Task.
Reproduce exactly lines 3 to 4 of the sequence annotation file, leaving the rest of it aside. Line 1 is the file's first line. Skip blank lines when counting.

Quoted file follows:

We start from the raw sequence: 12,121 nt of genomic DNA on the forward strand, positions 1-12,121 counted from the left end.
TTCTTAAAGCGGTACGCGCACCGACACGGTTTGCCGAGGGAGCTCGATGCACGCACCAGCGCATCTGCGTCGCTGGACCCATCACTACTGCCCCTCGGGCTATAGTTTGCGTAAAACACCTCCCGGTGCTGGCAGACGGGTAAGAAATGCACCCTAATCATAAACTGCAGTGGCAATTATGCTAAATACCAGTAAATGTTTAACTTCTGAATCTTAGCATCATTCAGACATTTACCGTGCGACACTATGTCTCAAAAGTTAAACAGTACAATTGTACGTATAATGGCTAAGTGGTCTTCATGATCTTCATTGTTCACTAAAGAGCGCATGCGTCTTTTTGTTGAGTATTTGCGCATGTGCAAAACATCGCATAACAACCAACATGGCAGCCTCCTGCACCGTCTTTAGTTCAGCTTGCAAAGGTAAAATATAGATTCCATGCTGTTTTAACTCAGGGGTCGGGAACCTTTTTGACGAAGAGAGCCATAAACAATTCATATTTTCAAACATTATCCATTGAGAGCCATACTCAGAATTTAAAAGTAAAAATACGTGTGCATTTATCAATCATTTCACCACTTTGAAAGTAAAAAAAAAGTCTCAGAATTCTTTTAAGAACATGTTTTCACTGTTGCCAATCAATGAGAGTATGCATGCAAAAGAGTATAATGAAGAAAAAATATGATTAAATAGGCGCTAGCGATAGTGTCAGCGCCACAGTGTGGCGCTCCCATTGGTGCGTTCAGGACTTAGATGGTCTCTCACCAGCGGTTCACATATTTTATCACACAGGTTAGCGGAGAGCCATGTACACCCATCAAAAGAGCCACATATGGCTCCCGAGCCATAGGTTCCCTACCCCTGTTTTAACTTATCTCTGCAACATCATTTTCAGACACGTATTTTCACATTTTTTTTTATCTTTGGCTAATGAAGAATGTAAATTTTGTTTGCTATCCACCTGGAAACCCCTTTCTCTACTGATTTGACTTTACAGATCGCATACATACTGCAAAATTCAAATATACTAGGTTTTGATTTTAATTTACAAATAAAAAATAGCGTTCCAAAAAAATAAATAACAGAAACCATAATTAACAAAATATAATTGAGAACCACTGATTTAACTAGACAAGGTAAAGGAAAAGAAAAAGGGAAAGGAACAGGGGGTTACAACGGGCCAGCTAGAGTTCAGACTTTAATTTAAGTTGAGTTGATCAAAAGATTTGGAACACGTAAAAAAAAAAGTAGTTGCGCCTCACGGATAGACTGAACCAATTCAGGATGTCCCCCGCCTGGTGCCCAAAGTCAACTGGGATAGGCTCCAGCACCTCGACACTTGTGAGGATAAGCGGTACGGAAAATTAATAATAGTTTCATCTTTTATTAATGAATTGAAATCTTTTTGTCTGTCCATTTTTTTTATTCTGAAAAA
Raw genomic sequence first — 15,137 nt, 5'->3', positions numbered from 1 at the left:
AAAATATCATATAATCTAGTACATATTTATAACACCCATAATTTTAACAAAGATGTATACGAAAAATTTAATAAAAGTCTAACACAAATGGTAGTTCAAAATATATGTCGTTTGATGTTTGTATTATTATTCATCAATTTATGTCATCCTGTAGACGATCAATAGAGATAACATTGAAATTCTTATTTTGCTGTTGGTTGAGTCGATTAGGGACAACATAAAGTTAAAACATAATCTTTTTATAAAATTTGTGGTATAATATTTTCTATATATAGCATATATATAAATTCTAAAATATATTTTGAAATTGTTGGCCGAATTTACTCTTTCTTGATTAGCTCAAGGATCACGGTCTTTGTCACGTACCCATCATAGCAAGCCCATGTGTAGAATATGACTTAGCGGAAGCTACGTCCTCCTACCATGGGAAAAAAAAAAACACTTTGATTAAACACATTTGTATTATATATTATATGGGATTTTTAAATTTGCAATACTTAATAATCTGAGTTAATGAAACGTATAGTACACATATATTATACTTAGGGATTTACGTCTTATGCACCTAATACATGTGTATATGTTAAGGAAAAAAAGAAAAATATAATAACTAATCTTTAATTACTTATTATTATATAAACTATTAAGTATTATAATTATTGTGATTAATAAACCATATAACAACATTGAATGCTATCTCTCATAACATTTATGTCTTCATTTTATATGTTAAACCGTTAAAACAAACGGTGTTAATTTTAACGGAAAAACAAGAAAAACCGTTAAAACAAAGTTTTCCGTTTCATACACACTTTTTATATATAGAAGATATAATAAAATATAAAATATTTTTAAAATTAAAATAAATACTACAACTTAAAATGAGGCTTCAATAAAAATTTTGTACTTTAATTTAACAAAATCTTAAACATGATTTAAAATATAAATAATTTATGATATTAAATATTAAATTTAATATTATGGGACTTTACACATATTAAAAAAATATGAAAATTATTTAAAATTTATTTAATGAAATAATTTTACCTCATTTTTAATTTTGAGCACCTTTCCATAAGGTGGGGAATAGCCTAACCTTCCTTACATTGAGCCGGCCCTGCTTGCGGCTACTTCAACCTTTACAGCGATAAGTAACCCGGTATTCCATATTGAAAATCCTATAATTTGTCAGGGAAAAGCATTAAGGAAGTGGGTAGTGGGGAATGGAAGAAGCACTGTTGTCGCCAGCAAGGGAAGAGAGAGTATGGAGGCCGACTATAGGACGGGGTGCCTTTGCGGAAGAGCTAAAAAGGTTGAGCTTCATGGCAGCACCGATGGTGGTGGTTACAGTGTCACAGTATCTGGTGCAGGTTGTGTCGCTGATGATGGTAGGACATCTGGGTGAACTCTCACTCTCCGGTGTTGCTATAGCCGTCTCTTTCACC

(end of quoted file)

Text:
Raw genomic sequence first — 15,137 nt, 5'->3', positions numbered from 1 at the left:
AAAATATCATATAATCTAGTACATATTTATAACACCCATAATTTTAACAAAGATGTATACGAAAAATTTAATAAAAGTCTAACACAAATGGTAGTTCAAAATATATGTCGTTTGATGTTTGTATTATTATTCATCAATTTATGTCATCCTGTAGACGATCAATAGAGATAACATTGAAATTCTTATTTTGCTGTTGGTTGAGTCGATTAGGGACAACATAAAGTTAAAACATAATCTTTTTATAAAATTTGTGGTATAATATTTTCTATATATAGCATATATATAAATTCTAAAATATATTTTGAAATTGTTGGCCGAATTTACTCTTTCTTGATTAGCTCAAGGATCACGGTCTTTGTCACGTACCCATCATAGCAAGCCCATGTGTAGAATATGACTTAGCGGAAGCTACGTCCTCCTACCATGGGAAAAAAAAAAACACTTTGATTAAACACATTTGTATTATATATTATATGGGATTTTTAAATTTGCAATACTTAATAATCTGAGTTAATGAAACGTATAGTACACATATATTATACTTAGGGATTTACGTCTTATGCACCTAATACATGTGTATATGTTAAGGAAAAAAAGAAAAATATAATAACTAATCTTTAATTACTTATTATTATATAAACTATTAAGTATTATAATTATTGTGATTAATAAACCATATAACAACATTGAATGCTATCTCTCATAACATTTATGTCTTCATTTTATATGTTAAACCGTTAAAACAAACGGTGTTAATTTTAACGGAAAAACAAGAAAAACCGTTAAAACAAAGTTTTCCGTTTCATACACACTTTTTATATATAGAAGATATAATAAAATATAAAATATTTTTAAAATTAAAATAAATACTACAACTTAAAATGAGGCTTCAATAAAAATTTTGTACTTTAATTTAACAAAATCTTAAACATGATTTAAAATATAAATAATTTATGATATTAAATATTAAATTTAATATTATGGGACTTTACACATATTAAAAAAATATGAAAATTATTTAAAATTTATTTAATGAAATAATTTTACCTCATTTTTAATTTTGAGCACCTTTCCATAAGGTGGGGAATAGCCTAACCTTCCTTACATTGAGCCGGCCCTGCTTGCGGCTACTTCAACCTTTACAGCGATAAGTAACCCGGTATTCCATATTGAAAATCCTATAATTTGTCAGGGAAAAGCATTAAGGAAGTGGGTAGTGGGGAATGGAAGAAGCACTGTTGTCGCCAGCAAGGGAAGAGAGAGTATGGAGGCCGACTATAGGACGGGGTGCCTTTGCGGAAGAGCTAAAAAGGTTGAGCTTCATGGCAGCACCGATGGTGGTGGTTACAGTGTCACAGTATCTGGTGCAGGTTGTGTCGCTGATGATGGTAGGACATCTGGGTGAACTCTCACTCTCCGGTGTTGCTATAGCCGTCTCTTTCACC